To address this, the Food and Nutrition Research Institute of the Department of Science and Technology (DOST-FNRI) conducted the Virtual Stakeholders Forum in Region IV-B or MIMAROPA on 08 September 2020.
The highlight of the forum was the presentation of the recent results of the Expanded National Nutrition Survey (ENNS), food technologies ready for transfer and commercialization, and the technology transfer and commercialization procedures.
Results of the ENNS will serve as scientific basis in guiding nutrition officers and frontliners like the BNS (Barangay Nutrition Scholars) and BHWs (Barangay Health Workers) in the implementation and evaluation of nutrition and health programs in the region. The BNS and BHWs are being trained by the DOST-FNRI under the DOST- PINOY Malnutrition Reduction Program.
Participants in the forum included regional, provincial, city and municipal nutrition officers as well the BNS and BHWs in MIMAROPA region.
For more information on the ENNS, nutritious and fortified food technologies or other food and nutrition concerns, contact: Dr. Imelda Angeles-Agdeppa, Officer in-Charge, Office of the Director, DOST-FNRI, FNRI Building, DOST Compound, General Santos Avenue, Bicutan, Taguig City, Metro Manila.
Furthermore, to promote its advocacy on proper nutrition, the DOST-FNRI, in cooperation with the DOST regional and provincial offices in MIMAROPA region, are also pushing for the adoption of innovative food technologies that can produce nutritious food products like complementary foods and the Enhanced Nutribun that the agency developed.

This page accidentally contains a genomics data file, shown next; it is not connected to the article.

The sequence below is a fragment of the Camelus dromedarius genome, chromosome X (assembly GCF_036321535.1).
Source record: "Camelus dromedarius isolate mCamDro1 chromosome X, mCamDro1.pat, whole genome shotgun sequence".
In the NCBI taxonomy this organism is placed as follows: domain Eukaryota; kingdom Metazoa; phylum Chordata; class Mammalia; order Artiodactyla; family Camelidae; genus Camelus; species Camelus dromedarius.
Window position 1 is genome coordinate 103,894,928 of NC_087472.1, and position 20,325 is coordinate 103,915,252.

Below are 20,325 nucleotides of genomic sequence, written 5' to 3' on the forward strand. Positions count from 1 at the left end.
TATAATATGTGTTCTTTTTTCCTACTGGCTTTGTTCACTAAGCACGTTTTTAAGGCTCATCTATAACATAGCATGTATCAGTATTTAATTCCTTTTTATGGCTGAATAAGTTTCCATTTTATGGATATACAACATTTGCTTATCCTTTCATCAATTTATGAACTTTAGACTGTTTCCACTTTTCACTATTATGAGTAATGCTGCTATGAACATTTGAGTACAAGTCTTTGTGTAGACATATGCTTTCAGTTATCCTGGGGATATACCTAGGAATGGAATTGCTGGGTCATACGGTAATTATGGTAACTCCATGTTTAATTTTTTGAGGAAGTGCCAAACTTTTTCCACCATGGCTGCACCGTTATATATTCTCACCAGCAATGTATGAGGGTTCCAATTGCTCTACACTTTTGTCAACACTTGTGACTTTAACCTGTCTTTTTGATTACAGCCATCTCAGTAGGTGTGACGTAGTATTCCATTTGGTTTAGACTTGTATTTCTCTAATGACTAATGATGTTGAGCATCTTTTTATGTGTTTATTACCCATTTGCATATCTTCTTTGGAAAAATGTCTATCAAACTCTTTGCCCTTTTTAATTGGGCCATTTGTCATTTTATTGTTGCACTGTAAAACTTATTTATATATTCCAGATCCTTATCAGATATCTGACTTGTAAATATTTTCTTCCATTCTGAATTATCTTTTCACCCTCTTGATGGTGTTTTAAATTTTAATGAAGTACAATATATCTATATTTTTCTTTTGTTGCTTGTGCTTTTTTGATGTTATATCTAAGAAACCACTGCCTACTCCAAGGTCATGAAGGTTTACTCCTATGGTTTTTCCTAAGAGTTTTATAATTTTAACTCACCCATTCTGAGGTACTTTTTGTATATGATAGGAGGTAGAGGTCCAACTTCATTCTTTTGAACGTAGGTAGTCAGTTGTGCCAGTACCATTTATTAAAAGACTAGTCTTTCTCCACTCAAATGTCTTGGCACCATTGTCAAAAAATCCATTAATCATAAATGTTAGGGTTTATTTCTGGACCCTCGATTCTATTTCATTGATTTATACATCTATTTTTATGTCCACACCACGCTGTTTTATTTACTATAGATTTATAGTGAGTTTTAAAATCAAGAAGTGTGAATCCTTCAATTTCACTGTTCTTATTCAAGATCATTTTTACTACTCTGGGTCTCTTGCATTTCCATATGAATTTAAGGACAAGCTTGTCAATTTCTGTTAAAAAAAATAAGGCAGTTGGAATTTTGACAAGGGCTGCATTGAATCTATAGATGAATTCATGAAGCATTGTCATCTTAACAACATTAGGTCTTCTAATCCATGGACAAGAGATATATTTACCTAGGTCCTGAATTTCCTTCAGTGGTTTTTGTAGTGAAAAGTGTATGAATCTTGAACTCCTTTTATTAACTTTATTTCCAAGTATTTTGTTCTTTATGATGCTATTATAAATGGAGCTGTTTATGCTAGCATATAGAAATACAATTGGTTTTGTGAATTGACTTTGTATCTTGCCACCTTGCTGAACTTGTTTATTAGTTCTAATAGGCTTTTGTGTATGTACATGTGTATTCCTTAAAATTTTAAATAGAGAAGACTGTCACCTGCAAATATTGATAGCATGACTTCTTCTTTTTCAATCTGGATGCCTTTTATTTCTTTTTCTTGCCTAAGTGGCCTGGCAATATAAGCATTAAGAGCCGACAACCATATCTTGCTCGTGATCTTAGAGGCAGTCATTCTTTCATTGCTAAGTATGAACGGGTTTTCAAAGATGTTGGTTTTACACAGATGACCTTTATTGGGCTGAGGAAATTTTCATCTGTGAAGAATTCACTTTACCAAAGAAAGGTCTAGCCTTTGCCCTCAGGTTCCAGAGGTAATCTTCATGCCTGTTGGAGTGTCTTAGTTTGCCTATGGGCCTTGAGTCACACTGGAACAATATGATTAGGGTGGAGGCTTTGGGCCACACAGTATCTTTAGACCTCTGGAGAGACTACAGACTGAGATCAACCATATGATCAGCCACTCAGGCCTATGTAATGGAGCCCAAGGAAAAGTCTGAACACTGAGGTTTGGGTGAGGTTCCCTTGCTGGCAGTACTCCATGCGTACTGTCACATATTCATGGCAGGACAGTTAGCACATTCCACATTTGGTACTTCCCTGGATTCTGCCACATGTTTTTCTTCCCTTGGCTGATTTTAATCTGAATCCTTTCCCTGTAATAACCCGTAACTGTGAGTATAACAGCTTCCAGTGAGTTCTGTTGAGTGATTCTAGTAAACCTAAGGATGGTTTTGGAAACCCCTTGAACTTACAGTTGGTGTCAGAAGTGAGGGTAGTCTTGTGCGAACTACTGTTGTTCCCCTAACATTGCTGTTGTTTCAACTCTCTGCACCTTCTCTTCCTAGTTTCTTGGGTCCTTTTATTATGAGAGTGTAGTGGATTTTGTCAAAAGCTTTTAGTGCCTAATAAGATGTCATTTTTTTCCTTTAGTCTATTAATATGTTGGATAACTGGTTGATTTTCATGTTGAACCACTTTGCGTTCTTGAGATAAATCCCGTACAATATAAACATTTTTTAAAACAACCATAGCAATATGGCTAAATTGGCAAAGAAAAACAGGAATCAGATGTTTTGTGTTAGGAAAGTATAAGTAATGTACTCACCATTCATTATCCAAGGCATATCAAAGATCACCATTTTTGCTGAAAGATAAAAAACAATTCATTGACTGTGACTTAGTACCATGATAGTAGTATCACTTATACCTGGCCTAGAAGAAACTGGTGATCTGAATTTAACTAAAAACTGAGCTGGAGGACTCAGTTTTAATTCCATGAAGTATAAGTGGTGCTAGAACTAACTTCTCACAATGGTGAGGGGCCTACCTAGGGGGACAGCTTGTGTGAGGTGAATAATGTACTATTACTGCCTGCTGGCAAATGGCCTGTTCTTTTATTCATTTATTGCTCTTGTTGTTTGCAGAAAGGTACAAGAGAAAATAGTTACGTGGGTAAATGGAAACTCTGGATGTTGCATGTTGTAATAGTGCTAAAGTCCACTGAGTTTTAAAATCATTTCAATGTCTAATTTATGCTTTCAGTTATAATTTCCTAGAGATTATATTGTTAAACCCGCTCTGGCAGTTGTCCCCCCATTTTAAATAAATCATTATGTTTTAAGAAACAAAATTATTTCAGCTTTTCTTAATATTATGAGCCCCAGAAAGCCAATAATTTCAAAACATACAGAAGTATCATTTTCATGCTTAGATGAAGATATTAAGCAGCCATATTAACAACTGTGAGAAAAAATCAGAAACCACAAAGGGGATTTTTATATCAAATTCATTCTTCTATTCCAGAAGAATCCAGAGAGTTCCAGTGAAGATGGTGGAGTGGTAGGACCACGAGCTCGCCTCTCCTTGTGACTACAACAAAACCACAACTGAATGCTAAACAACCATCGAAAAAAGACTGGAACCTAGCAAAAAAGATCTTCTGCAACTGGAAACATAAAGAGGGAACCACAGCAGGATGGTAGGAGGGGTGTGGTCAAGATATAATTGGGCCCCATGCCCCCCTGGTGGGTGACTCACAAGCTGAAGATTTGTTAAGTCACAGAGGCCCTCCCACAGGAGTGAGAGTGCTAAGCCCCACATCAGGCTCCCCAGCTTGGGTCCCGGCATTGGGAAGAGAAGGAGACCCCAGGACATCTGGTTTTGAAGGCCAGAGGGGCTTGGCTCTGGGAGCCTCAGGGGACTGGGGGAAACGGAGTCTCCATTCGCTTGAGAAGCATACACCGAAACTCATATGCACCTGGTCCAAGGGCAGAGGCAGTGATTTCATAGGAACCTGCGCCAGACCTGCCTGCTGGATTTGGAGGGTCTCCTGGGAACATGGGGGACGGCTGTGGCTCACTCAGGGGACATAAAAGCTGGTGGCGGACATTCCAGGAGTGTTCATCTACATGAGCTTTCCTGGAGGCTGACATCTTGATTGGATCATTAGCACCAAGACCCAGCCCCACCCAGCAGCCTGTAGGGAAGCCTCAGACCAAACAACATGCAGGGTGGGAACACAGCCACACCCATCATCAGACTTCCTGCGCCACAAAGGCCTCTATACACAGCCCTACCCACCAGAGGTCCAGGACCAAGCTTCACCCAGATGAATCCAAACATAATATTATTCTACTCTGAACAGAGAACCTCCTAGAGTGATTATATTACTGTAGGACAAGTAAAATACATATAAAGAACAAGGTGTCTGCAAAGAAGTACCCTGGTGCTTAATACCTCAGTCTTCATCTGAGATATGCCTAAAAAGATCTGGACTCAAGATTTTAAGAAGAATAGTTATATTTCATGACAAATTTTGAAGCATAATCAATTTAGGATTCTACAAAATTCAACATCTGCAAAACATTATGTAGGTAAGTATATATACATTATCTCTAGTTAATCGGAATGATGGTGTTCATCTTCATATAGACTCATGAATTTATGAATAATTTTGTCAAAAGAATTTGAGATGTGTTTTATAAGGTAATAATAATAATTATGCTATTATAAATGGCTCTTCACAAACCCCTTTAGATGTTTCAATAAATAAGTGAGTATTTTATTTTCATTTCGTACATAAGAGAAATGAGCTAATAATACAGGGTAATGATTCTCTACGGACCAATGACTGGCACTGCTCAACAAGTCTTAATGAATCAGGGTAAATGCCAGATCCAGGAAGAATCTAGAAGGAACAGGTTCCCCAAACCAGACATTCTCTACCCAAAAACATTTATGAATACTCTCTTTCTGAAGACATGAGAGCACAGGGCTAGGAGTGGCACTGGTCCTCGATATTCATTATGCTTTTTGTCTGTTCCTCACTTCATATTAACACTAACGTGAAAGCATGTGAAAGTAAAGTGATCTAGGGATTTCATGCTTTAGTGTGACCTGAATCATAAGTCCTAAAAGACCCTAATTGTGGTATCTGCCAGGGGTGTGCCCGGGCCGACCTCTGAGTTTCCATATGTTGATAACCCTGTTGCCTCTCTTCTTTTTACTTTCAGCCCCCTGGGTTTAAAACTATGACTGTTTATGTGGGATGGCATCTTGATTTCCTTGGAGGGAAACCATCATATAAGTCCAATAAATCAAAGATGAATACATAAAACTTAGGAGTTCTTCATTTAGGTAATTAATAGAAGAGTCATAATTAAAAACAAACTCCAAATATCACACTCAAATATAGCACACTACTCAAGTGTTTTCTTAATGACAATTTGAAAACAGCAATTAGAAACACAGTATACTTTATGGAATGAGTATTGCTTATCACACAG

The Enhanced Nutribun and other innovative food products can be adopted by the Department of Education (DepEd) for their school feeding program and can also be included in the food packs distributed by the Department of Social Welfare and Development (DSWD) for their programs.
The production of the Enhanced Nutribun will provide alternative livelihood opportunities for complementary food processing centers and bakery workers, farmers as sources of raw materials like rice, mongo, and squash plus other related suppliers and service providers.
Interested parties may also call the direct telephone lines: 837-2934, 837-3164; or email: firstname.lastname@example.org and visit the website: www.fnri.dost.gov.ph; Follow them on Facebook, Twitter and Instagram. (Salvador R. Serrano, DOST-FNRI S&T Media Service)
Manufacturing and wholesale-retail trade are critical sectors during pandemic, study says
The other manufacturing, retail-wholesale trade, and government services are the top three economic sectors that are critical during the pandemic, based on a study on “Mitigating Economic Losses from COVID-19: Insights from Input Output Analysis,” which was presented in a webinar on “COVID-19: Where We Are and Where We Want To Be.” The research looks at the economies of both Malaysia and the Philippines.